The further you push a slider to the right, the better that part of the game will be. But later on, when you have additional employees, maxing this out will tax their resources. If your workers burn out before the game is finished, it'll affect the quality of the game, which affects sales. If you're also working with a publisher, and you don't hit their minimum review score, that'll cost you even more money. So don't crack that whip too hard, and give your peeps periodic vacations to get their happiness gauge back up.

Stage 1 actually only lasts for five to 10 seconds before you hit Stage 2. Now your considerations are Dialogues, Level Design, and Artificial Intelligence. Since we're not creating a game that emphasizes story, we can scale down Dialogues. And since business simulations greatly benefit from a realistic market, we should scale up AI. At the end of Stage 2, you get the option to add another game feature, which improves its chances in the market but adds to dev time and total cost. Initially, your only choice will be Basic Sounds.

Then in Stage 3, we have World Design, Graphics, and Sound. Again, we can apply some reasoning: Sim games don't have sprawling worlds, so we can focus on making it look and sound nice. So let's crank up Graphics and Sound.

Finishing Your First Game

As you go through these phases, you will collect three different kinds of points: bugs, technology, and research. You can publish right away and save money, or you can let the game automatically tick through the bugs before tapping the Finish button. (You'll have a large number of bugs when you start out, to reflect your lack of professional experience.) After bugs are squashed, you'll continue to get a trickle of art and technology points, reflecting additional polish before release. But you can't let that go on for too long, because you have to pay for salaries and rent every month.

Then you get a breakdown of how much experience you've collected. Each of the three components of each stage gets a progress meter; the more time you spent on a component, the better you get at it in the future -- but the market doesn't respond well if you keep making the same type of game over and over, so you don't want to keep those sliders the same every time. However, pushing those sliders too far from their ideal positions will have negative effects on the outcome of production. Ultimately, the challenge is in balancing the honing of your skills against the constantly evolving tastes of your customers.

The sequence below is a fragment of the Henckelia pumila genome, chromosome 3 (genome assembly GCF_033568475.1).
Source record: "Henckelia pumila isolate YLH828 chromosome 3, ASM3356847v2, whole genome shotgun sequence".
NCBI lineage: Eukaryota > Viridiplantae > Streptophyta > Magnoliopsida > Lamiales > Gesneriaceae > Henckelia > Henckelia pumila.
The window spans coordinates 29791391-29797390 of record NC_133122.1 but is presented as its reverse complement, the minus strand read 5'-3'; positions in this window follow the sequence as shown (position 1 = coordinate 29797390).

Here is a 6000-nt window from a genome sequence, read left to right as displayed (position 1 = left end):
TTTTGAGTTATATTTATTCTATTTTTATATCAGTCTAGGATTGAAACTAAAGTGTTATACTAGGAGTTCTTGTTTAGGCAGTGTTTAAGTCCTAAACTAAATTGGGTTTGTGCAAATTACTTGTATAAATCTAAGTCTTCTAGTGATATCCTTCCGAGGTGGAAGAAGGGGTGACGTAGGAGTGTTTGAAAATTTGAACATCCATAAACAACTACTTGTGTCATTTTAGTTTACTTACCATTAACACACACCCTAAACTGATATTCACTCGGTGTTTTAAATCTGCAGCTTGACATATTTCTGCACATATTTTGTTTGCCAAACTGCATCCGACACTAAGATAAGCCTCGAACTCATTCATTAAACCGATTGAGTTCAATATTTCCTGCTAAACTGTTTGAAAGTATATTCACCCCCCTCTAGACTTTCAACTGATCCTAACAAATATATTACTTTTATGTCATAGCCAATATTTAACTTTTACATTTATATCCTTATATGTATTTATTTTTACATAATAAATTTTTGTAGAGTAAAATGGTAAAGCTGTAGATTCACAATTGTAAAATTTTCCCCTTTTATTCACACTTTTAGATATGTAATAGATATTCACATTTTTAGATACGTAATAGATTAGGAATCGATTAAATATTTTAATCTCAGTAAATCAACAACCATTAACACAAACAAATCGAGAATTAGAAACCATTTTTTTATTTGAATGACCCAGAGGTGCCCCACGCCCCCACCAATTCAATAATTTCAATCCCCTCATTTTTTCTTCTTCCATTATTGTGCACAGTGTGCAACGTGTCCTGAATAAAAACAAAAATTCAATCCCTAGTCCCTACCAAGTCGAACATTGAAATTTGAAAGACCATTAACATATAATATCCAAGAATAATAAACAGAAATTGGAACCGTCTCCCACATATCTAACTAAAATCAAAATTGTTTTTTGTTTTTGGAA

At this point, you can tap on Trash Game if you think the game turned out poorly, or hit OK to proceed to the next step, where the review scores and blurbs come in. Since this is your first game, made on a shoestring budget, don't expect to win any awards. If you played smartly, you should get an above-average score. Now that your game is on the market, you'll start receiving income from it.

Game Reports, Research, and More

Right after release, you have the option to perform a post-mortem called a Game Report, where the developer analyzes how the game was produced and how the market responded, in the hopes of finding ways to improve future products. This is a good idea when starting out. It will tell you how good your combination of topic and genre was, what stages you should devote resources to, and how well the genre matches the platform. You'll also earn additional research points. Our game report indicated that we made the right decisions, or at least we didn't make any bad ones.

We had 23 research points after the report finished, but only two available research areas, only one of which we could currently afford. Game Dev Tycoon recommends creating your own game engine, but that costs 50 points. For 10 points, we could add a fifth topic to base a game around -- or we could just make a new game with the available topics and save our points for that new game engine.